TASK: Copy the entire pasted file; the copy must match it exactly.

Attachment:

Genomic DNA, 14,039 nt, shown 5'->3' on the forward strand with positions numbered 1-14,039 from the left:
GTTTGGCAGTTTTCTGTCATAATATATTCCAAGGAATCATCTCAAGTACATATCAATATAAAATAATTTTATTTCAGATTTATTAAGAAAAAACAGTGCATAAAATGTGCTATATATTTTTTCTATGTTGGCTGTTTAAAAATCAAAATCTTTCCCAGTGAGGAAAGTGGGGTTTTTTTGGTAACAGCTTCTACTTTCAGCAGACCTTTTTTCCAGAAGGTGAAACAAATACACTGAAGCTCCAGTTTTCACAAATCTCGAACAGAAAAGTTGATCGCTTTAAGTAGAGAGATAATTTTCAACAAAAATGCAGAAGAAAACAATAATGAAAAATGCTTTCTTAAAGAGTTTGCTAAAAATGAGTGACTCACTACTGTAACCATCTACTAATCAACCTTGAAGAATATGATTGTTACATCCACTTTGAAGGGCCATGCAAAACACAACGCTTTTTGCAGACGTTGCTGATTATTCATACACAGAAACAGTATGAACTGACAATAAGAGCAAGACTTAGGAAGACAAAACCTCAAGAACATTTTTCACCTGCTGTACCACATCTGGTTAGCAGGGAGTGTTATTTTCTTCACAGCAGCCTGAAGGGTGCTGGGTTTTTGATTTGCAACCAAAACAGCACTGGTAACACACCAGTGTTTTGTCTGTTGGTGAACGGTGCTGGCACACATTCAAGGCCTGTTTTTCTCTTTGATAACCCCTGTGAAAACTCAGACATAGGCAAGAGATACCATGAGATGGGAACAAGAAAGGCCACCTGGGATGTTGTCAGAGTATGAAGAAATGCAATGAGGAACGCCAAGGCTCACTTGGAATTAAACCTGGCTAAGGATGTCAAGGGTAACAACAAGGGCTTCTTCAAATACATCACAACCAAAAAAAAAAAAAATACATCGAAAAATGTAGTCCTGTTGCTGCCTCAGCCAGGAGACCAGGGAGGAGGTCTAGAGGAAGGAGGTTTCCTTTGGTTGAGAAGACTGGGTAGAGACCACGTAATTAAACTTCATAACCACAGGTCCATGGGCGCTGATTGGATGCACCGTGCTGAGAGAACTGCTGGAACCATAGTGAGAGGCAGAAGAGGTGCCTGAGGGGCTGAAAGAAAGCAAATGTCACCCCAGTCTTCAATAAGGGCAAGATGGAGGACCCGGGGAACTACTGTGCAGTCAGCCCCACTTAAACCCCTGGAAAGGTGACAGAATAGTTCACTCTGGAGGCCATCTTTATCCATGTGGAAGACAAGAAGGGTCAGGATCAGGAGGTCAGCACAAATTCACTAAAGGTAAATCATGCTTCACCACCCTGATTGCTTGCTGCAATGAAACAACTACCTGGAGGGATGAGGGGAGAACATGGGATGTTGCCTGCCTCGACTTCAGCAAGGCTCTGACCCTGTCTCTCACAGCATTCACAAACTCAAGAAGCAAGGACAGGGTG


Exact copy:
Genomic DNA, 14,039 nt, shown 5'->3' on the forward strand with positions numbered 1-14,039 from the left:
GTTTGGCAGTTTTCTGTCATAATATATTCCAAGGAATCATCTCAAGTACATATCAATATAAAATAATTTTATTTCAGATTTATTAAGAAAAAACAGTGCATAAAATGTGCTATATATTTTTTCTATGTTGGCTGTTTAAAAATCAAAATCTTTCCCAGTGAGGAAAGTGGGGTTTTTTTGGTAACAGCTTCTACTTTCAGCAGACCTTTTTTCCAGAAGGTGAAACAAATACACTGAAGCTCCAGTTTTCACAAATCTCGAACAGAAAAGTTGATCGCTTTAAGTAGAGAGATAATTTTCAACAAAAATGCAGAAGAAAACAATAATGAAAAATGCTTTCTTAAAGAGTTTGCTAAAAATGAGTGACTCACTACTGTAACCATCTACTAATCAACCTTGAAGAATATGATTGTTACATCCACTTTGAAGGGCCATGCAAAACACAACGCTTTTTGCAGACGTTGCTGATTATTCATACACAGAAACAGTATGAACTGACAATAAGAGCAAGACTTAGGAAGACAAAACCTCAAGAACATTTTTCACCTGCTGTACCACATCTGGTTAGCAGGGAGTGTTATTTTCTTCACAGCAGCCTGAAGGGTGCTGGGTTTTTGATTTGCAACCAAAACAGCACTGGTAACACACCAGTGTTTTGTCTGTTGGTGAACGGTGCTGGCACACATTCAAGGCCTGTTTTTCTCTTTGATAACCCCTGTGAAAACTCAGACATAGGCAAGAGATACCATGAGATGGGAACAAGAAAGGCCACCTGGGATGTTGTCAGAGTATGAAGAAATGCAATGAGGAACGCCAAGGCTCACTTGGAATTAAACCTGGCTAAGGATGTCAAGGGTAACAACAAGGGCTTCTTCAAATACATCACAACCAAAAAAAAAAAAAATACATCGAAAAATGTAGTCCTGTTGCTGCCTCAGCCAGGAGACCAGGGAGGAGGTCTAGAGGAAGGAGGTTTCCTTTGGTTGAGAAGACTGGGTAGAGACCACGTAATTAAACTTCATAACCACAGGTCCATGGGCGCTGATTGGATGCACCGTGCTGAGAGAACTGCTGGAACCATAGTGAGAGGCAGAAGAGGTGCCTGAGGGGCTGAAAGAAAGCAAATGTCACCCCAGTCTTCAATAAGGGCAAGATGGAGGACCCGGGGAACTACTGTGCAGTCAGCCCCACTTAAACCCCTGGAAAGGTGACAGAATAGTTCACTCTGGAGGCCATCTTTATCCATGTGGAAGACAAGAAGGGTCAGGATCAGGAGGTCAGCACAAATTCACTAAAGGTAAATCATGCTTCACCACCCTGATTGCTTGCTGCAATGAAACAACTACCTGGAGGGATGAGGGGAGAACATGGGATGTTGCCTGCCTCGACTTCAGCAAGGCTCTGACCCTGTCTCTCACAGCATTCACAAACTCAAGAAGCAAGGACAGGGTG